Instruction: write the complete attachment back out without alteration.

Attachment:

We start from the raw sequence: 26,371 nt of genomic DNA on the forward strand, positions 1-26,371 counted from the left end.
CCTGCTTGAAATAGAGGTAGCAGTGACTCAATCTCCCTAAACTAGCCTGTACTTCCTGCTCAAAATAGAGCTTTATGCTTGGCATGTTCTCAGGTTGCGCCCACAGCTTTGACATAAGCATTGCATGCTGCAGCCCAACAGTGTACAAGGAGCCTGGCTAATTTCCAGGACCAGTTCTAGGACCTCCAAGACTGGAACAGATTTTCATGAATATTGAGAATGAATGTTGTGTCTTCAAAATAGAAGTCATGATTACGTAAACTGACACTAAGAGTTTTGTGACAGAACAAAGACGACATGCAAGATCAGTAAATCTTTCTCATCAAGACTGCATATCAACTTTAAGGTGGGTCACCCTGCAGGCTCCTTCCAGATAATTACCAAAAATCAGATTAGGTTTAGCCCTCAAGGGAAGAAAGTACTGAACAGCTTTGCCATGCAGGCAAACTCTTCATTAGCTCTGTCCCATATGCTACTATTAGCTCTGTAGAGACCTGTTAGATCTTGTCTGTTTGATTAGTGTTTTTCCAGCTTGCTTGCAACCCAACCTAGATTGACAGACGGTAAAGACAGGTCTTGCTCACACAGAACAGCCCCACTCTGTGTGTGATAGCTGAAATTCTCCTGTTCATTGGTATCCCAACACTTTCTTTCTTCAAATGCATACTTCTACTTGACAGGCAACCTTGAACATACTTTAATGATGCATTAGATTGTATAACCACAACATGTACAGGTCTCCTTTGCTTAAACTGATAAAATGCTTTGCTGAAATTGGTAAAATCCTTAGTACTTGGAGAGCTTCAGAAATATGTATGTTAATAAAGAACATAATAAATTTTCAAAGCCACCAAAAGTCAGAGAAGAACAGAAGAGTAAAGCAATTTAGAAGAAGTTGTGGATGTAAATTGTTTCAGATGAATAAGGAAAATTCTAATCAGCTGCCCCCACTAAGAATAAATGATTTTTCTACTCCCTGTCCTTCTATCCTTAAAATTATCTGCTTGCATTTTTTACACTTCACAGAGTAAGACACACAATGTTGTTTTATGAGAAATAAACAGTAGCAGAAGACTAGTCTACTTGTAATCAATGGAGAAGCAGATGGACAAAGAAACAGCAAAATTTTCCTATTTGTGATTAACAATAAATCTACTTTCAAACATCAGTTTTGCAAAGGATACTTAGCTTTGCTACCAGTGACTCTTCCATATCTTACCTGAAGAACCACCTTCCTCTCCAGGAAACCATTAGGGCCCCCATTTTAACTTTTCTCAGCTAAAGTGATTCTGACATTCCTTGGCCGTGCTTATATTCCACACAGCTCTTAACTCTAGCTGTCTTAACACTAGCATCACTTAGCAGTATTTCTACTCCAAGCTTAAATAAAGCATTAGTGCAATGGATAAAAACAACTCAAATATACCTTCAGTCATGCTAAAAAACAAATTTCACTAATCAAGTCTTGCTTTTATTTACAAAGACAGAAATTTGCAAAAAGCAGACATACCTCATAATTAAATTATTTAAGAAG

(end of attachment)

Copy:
We start from the raw sequence: 26,371 nt of genomic DNA on the forward strand, positions 1-26,371 counted from the left end.
CCTGCTTGAAATAGAGGTAGCAGTGACTCAATCTCCCTAAACTAGCCTGTACTTCCTGCTCAAAATAGAGCTTTATGCTTGGCATGTTCTCAGGTTGCGCCCACAGCTTTGACATAAGCATTGCATGCTGCAGCCCAACAGTGTACAAGGAGCCTGGCTAATTTCCAGGACCAGTTCTAGGACCTCCAAGACTGGAACAGATTTTCATGAATATTGAGAATGAATGTTGTGTCTTCAAAATAGAAGTCATGATTACGTAAACTGACACTAAGAGTTTTGTGACAGAACAAAGACGACATGCAAGATCAGTAAATCTTTCTCATCAAGACTGCATATCAACTTTAAGGTGGGTCACCCTGCAGGCTCCTTCCAGATAATTACCAAAAATCAGATTAGGTTTAGCCCTCAAGGGAAGAAAGTACTGAACAGCTTTGCCATGCAGGCAAACTCTTCATTAGCTCTGTCCCATATGCTACTATTAGCTCTGTAGAGACCTGTTAGATCTTGTCTGTTTGATTAGTGTTTTTCCAGCTTGCTTGCAACCCAACCTAGATTGACAGACGGTAAAGACAGGTCTTGCTCACACAGAACAGCCCCACTCTGTGTGTGATAGCTGAAATTCTCCTGTTCATTGGTATCCCAACACTTTCTTTCTTCAAATGCATACTTCTACTTGACAGGCAACCTTGAACATACTTTAATGATGCATTAGATTGTATAACCACAACATGTACAGGTCTCCTTTGCTTAAACTGATAAAATGCTTTGCTGAAATTGGTAAAATCCTTAGTACTTGGAGAGCTTCAGAAATATGTATGTTAATAAAGAACATAATAAATTTTCAAAGCCACCAAAAGTCAGAGAAGAACAGAAGAGTAAAGCAATTTAGAAGAAGTTGTGGATGTAAATTGTTTCAGATGAATAAGGAAAATTCTAATCAGCTGCCCCCACTAAGAATAAATGATTTTTCTACTCCCTGTCCTTCTATCCTTAAAATTATCTGCTTGCATTTTTTACACTTCACAGAGTAAGACACACAATGTTGTTTTATGAGAAATAAACAGTAGCAGAAGACTAGTCTACTTGTAATCAATGGAGAAGCAGATGGACAAAGAAACAGCAAAATTTTCCTATTTGTGATTAACAATAAATCTACTTTCAAACATCAGTTTTGCAAAGGATACTTAGCTTTGCTACCAGTGACTCTTCCATATCTTACCTGAAGAACCACCTTCCTCTCCAGGAAACCATTAGGGCCCCCATTTTAACTTTTCTCAGCTAAAGTGATTCTGACATTCCTTGGCCGTGCTTATATTCCACACAGCTCTTAACTCTAGCTGTCTTAACACTAGCATCACTTAGCAGTATTTCTACTCCAAGCTTAAATAAAGCATTAGTGCAATGGATAAAAACAACTCAAATATACCTTCAGTCATGCTAAAAAACAAATTTCACTAATCAAGTCTTGCTTTTATTTACAAAGACAGAAATTTGCAAAAAGCAGACATACCTCATAATTAAATTATTTAAGAAG